In large-volume muscle injuries, widespread damage to muscle fibers and the surrounding connective tissue prevents myogenic progenitor cells (MPCs) from initiating repair. There is a clinical need to rapidly fabricate large muscle tissue constructs for integration at the site of large volume muscle injuries. Most strategies for myotube alignment require microfabricated structures or prolonged orientation times. We utilize the MPC's natural propensity to close gaps across an injury site to guide alignment on collagen I. When MPCs are exposed to an open boundary free of cells, they migrate unidirectionally into the cell-free region and align perpendicular to the original boundary direction. We study the utility of this phenomenon with biotin-streptavidin adhesion to position the cells on the substrate, and then demonstrate the robustness of this strategy with unmodified cells, creating a promising tool for MPC patterning without interrupting their natural function. We preposition MPCs in straight-line patterns separated with small gaps. This temporary positioning initiates the migratory nature of the MPCs to align and form myotubes across the gaps, similar to how they migrate and align with a single open boundary. There is a directional component to the MPC migration perpendicular (90°) to the original biotin-streptavidin surface patterns. The expression of myosin heavy chain, the motor protein of muscle thick filaments, is confirmed through immunocytochemistry in myotubes generated from MPCs in our patterning process, acting as a marker of skeletal muscle differentiation. The rapid and highly specific binding of biotin-streptavidin allows for quick formation of temporary patterns, with MPC alignment based on natural regenerative behavior rather than complex fabrication techniques.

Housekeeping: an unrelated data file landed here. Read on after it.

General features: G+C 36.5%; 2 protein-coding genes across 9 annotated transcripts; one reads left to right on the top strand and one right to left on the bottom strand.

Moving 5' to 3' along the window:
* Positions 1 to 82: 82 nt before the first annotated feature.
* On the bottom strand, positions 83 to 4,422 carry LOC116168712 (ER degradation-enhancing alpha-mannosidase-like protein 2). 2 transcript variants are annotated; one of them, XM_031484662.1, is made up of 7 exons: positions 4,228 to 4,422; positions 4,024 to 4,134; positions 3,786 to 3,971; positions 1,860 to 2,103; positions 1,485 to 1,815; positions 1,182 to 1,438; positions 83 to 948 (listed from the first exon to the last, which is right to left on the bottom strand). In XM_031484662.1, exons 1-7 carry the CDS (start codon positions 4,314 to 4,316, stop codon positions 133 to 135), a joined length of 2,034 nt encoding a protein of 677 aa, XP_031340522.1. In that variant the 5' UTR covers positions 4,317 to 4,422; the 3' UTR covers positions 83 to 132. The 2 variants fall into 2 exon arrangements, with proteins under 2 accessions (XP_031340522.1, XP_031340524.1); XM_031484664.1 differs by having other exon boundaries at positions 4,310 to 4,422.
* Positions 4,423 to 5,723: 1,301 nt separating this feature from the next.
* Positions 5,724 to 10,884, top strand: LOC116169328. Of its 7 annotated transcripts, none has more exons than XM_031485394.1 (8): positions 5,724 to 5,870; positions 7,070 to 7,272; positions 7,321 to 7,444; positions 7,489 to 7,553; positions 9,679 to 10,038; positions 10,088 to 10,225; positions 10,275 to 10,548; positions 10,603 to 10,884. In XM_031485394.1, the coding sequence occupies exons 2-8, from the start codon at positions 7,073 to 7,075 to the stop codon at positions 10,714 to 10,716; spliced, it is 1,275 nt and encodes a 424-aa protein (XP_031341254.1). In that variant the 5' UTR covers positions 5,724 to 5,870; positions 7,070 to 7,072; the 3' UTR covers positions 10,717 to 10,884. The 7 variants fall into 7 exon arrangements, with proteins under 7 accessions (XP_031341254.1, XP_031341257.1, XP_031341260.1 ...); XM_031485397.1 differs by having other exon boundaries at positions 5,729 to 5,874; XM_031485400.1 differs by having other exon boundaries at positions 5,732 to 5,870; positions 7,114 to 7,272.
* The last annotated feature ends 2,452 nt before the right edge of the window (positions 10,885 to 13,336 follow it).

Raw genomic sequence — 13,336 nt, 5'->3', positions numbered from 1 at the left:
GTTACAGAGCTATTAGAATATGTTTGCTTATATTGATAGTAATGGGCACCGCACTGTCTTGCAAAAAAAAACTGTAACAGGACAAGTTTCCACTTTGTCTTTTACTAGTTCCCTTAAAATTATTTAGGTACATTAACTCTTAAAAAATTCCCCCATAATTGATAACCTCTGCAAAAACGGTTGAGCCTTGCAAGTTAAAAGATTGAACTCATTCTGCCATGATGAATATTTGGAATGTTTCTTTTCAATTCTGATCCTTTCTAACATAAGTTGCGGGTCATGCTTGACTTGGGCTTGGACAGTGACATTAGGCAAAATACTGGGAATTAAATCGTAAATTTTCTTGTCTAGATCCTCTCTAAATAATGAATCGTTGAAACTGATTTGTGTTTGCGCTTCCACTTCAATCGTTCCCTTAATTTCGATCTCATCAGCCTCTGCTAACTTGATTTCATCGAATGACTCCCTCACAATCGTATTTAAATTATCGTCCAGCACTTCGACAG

Original languageEnglish
Pages (from-to)192-203
Number of pages12
JournalTissue Engineering - Part A
Issue number5-6
StatePublished - Mar 1 2024

Bibliographical note

Publisher Copyright:
Copyright 2024, Mary Ann Liebert, Inc., publishers.


  • biotin-streptavidin
  • cell adhesion
  • cell migration
  • cell patterning
  • myotube alignment
  • skeletal muscle

ASJC Scopus subject areas

  • Bioengineering
  • Biomaterials
  • Biochemistry
  • Biomedical Engineering


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